CARACAS (Reuters) - Venezuela’s President Hugo Chavez used a visit by Iranian President Mahmoud Ahmadinejad on Wednesday to brand Israel as a murderous agent of Washington.
Chavez and Ahmadinejad, on the last leg of a tour of three left-leaning South American nations, hugged, held hands, and praised each other as fellow revolutionaries.
The Venezuelan singled out a comment by Israeli President Shimon Peres, during a visit this month to South America, that his and Ahmadinejad’s days in power may be numbered.
“We know what the state of Israel stands for — a murderous arm of the Yankee empire,” Chavez told joint news conference. “What the president of Israel said, we take as a threat.”
Chavez broke relations with Israel this year. He won praise in the Muslim world after branding an Israeli military offensive in the Gaza Strip as genocide.
His fierce speeches against Israel are taken by some supporters as a green light for anti-Semitism and walls in Caracas are often daubed with anti-Jewish slogans.
Ahmadinejad denies the Holocaust and has called for Israel to be wiped off the map.
OPEC members Venezuela and Iran have grown much closer in recent years. Chavez supports Ahmadinejad’s controversial nuclear program, while Iran is helping Venezuela map uranium deposits.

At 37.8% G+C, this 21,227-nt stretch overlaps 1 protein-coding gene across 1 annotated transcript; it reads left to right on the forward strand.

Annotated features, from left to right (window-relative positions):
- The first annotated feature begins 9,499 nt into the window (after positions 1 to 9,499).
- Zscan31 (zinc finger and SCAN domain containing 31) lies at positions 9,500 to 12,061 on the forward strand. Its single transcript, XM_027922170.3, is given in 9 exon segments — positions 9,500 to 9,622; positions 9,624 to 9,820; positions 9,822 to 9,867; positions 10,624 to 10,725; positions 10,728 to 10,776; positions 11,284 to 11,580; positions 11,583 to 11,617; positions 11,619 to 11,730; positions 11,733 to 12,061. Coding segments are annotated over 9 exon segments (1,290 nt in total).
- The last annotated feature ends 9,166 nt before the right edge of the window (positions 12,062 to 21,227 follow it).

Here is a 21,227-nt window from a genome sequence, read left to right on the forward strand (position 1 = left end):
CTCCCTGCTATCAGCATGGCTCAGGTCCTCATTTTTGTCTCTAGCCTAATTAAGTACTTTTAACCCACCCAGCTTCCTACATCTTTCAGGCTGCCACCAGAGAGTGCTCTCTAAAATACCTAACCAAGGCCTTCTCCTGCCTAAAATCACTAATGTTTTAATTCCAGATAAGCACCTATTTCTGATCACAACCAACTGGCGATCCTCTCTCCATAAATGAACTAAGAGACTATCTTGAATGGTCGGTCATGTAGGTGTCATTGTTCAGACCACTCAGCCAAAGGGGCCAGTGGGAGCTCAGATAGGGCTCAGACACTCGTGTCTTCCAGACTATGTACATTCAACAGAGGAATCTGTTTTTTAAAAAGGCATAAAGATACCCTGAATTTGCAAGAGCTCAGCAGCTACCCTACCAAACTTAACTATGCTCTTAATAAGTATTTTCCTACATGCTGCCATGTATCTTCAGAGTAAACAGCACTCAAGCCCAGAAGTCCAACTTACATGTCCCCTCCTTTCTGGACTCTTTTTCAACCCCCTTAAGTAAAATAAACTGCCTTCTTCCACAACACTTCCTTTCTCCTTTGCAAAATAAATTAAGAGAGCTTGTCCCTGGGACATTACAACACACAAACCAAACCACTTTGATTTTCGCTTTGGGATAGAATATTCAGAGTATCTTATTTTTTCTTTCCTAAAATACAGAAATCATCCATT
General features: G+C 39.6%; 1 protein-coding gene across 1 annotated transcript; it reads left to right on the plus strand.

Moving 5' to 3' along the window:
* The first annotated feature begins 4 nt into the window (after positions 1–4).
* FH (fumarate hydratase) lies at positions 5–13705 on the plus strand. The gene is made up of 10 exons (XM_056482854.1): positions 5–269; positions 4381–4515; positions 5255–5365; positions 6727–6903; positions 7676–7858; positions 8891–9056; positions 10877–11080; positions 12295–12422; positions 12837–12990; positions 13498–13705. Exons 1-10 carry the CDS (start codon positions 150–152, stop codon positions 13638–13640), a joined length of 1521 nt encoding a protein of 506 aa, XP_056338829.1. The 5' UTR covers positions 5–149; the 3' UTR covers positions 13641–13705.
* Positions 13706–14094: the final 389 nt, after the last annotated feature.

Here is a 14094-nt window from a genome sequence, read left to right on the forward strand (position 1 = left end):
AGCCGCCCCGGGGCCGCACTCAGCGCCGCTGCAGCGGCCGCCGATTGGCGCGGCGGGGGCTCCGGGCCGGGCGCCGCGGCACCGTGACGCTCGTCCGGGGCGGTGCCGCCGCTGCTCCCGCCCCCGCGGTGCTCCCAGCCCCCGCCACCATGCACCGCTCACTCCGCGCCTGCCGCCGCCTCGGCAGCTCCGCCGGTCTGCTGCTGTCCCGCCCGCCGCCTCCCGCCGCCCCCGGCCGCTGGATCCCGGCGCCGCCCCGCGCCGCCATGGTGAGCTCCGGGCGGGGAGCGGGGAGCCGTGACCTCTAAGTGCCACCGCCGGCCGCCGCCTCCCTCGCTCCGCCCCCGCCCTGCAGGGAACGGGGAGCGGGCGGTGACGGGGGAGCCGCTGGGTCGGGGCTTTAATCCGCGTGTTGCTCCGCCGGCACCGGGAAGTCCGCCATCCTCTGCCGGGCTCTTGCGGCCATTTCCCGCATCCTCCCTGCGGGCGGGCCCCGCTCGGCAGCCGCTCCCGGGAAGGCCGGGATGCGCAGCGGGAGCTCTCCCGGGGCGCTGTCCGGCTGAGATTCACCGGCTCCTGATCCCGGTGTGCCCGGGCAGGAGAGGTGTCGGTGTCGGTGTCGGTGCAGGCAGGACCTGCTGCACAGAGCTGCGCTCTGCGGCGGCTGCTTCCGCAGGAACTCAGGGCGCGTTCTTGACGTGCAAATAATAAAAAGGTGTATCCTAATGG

The leaders were to sign a raft of business and industrial agreements during a visit that has drawn criticism from Venezuela’s opposition which calls them both dictators.
Ahmadinejad clinched a second term after a disputed June election brought the worst unrest in Iran since the 1979 Islamic revolution and a heavy-handed clampdown on opponents.
His trips to left-leaning Brazil, Bolivia and Venezuela this week have helped cement ties with countries that back Iran’s right to develop atomic power for peaceful purposes.
Iran is under pressure to accept a U.N. plan aimed at checking nuclear ambitions which it says are peaceful but the West fears could be intended to create atomic weapons.
A leading Chavez critic and newspaper director, Teodoro Petkoff, mocked Ahmadinejad’s visit, saying past cooperation deals had led to little of substance, not even the planned production of bicycles.
“Chavez loves creating controversy every time he goes or Ahmadinejad comes, but the hard truth is that the Iran-Venezuela relationship is a fantasy of lavish projects which in reality is pure pure blah-blah,” he wrote.
Karen Hooper, Latin America analyst for Stratfor consultancy, agreed that the worst fears in Washington about Venezuela and Iran’s ties may be overblown.
“There is little danger of Venezuela being able to help Iran proliferate,” she said.
“Although Iran is short on uranium and Venezuela might have some, even if Venezuela were to deliver sufficient quantities, the real problem for Iran is the enrichment process, which requires technology that Venezuela could not possibly wield.”
Writing by Andrew Cawthorne; Editing by Alan Elsner and Walker Simon